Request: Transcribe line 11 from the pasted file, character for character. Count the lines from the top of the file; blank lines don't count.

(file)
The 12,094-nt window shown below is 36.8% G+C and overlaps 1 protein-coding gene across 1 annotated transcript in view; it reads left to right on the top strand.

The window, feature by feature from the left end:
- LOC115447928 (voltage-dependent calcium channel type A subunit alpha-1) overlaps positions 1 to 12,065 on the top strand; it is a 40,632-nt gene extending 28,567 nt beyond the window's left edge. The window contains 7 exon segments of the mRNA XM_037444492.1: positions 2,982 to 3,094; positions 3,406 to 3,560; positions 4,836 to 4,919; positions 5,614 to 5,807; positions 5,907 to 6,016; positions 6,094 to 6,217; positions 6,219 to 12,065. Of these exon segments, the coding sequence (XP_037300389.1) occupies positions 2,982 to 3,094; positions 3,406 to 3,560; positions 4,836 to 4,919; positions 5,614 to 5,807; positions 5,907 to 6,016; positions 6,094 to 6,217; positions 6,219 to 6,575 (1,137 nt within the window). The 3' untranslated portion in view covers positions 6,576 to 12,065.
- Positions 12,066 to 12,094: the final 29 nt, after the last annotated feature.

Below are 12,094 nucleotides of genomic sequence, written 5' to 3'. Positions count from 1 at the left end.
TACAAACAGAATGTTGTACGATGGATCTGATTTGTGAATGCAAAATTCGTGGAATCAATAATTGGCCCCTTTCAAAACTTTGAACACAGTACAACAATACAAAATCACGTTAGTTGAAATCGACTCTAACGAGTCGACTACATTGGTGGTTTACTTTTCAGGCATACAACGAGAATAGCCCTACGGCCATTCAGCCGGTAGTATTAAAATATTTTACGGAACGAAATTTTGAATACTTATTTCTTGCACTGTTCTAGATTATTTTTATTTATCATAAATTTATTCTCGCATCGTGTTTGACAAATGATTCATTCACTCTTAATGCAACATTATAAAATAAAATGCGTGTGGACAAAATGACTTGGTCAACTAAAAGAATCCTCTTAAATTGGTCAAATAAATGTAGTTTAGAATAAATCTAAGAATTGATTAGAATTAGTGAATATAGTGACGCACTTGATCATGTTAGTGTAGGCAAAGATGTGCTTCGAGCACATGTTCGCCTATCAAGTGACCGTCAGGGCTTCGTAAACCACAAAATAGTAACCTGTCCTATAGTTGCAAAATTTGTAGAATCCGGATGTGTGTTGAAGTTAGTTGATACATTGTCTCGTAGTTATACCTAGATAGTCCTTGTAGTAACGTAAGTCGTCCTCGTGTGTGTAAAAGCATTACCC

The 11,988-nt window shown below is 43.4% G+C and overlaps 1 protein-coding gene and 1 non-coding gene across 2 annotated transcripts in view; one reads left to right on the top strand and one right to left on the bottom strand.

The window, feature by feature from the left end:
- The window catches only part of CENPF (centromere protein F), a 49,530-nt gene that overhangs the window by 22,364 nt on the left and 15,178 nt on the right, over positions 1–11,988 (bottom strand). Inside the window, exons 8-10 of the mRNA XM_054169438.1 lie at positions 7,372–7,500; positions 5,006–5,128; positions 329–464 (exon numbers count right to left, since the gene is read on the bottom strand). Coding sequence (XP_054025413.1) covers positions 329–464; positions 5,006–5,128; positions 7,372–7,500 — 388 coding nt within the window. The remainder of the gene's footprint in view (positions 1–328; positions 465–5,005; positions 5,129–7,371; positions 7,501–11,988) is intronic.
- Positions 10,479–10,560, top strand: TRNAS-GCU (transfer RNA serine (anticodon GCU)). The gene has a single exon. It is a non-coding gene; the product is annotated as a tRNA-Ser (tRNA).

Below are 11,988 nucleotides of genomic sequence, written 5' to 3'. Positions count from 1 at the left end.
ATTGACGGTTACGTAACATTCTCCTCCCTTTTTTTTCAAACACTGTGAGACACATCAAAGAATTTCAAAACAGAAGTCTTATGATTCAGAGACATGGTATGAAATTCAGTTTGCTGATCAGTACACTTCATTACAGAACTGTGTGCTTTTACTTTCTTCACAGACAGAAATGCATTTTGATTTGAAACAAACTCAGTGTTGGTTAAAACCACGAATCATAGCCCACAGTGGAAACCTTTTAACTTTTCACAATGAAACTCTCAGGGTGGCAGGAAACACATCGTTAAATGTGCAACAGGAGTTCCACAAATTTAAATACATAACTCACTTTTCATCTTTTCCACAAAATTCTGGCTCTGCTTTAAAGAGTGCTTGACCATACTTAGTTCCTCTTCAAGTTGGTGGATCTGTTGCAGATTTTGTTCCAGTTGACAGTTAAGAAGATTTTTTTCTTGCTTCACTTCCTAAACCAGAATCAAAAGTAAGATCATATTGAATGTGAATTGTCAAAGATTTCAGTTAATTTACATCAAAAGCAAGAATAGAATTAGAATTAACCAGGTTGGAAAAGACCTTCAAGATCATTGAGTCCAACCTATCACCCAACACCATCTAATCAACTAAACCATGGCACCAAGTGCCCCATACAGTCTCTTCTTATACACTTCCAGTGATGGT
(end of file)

Below are 11,988 nucleotides of genomic sequence, written 5' to 3'. Positions count from 1 at the left end.